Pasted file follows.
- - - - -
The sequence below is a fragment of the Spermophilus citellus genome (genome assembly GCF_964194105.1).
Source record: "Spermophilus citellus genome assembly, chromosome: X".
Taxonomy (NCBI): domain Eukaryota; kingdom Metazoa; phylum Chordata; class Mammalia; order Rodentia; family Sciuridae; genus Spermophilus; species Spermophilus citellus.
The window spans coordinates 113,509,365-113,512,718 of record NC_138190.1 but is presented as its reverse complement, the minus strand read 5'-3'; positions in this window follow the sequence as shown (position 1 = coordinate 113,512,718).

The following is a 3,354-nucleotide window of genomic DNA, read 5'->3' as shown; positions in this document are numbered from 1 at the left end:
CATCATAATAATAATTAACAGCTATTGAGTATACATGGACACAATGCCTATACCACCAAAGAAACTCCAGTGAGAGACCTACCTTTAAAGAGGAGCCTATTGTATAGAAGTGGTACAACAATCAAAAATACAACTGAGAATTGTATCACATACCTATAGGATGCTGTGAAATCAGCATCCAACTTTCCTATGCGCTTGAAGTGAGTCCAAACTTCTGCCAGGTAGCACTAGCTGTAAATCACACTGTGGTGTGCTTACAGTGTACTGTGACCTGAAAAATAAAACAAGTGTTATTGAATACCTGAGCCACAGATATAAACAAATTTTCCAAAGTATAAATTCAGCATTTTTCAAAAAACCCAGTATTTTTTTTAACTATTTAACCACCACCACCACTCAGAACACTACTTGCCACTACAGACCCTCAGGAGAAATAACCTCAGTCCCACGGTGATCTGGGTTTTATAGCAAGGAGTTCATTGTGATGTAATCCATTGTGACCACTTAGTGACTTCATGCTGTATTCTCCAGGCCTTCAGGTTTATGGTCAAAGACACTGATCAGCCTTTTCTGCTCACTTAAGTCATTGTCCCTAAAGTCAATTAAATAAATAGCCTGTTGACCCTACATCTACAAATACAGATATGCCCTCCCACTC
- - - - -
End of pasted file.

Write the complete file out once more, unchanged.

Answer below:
The sequence below is a fragment of the Spermophilus citellus genome (genome assembly GCF_964194105.1).
Source record: "Spermophilus citellus genome assembly, chromosome: X".
Taxonomy (NCBI): domain Eukaryota; kingdom Metazoa; phylum Chordata; class Mammalia; order Rodentia; family Sciuridae; genus Spermophilus; species Spermophilus citellus.
The window spans coordinates 113,509,365-113,512,718 of record NC_138190.1 but is presented as its reverse complement, the minus strand read 5'-3'; positions in this window follow the sequence as shown (position 1 = coordinate 113,512,718).

The following is a 3,354-nucleotide window of genomic DNA, read 5'->3' as shown; positions in this document are numbered from 1 at the left end:
CATCATAATAATAATTAACAGCTATTGAGTATACATGGACACAATGCCTATACCACCAAAGAAACTCCAGTGAGAGACCTACCTTTAAAGAGGAGCCTATTGTATAGAAGTGGTACAACAATCAAAAATACAACTGAGAATTGTATCACATACCTATAGGATGCTGTGAAATCAGCATCCAACTTTCCTATGCGCTTGAAGTGAGTCCAAACTTCTGCCAGGTAGCACTAGCTGTAAATCACACTGTGGTGTGCTTACAGTGTACTGTGACCTGAAAAATAAAACAAGTGTTATTGAATACCTGAGCCACAGATATAAACAAATTTTCCAAAGTATAAATTCAGCATTTTTCAAAAAACCCAGTATTTTTTTTAACTATTTAACCACCACCACCACTCAGAACACTACTTGCCACTACAGACCCTCAGGAGAAATAACCTCAGTCCCACGGTGATCTGGGTTTTATAGCAAGGAGTTCATTGTGATGTAATCCATTGTGACCACTTAGTGACTTCATGCTGTATTCTCCAGGCCTTCAGGTTTATGGTCAAAGACACTGATCAGCCTTTTCTGCTCACTTAAGTCATTGTCCCTAAAGTCAATTAAATAAATAGCCTGTTGACCCTACATCTACAAATACAGATATGCCCTCCCACTC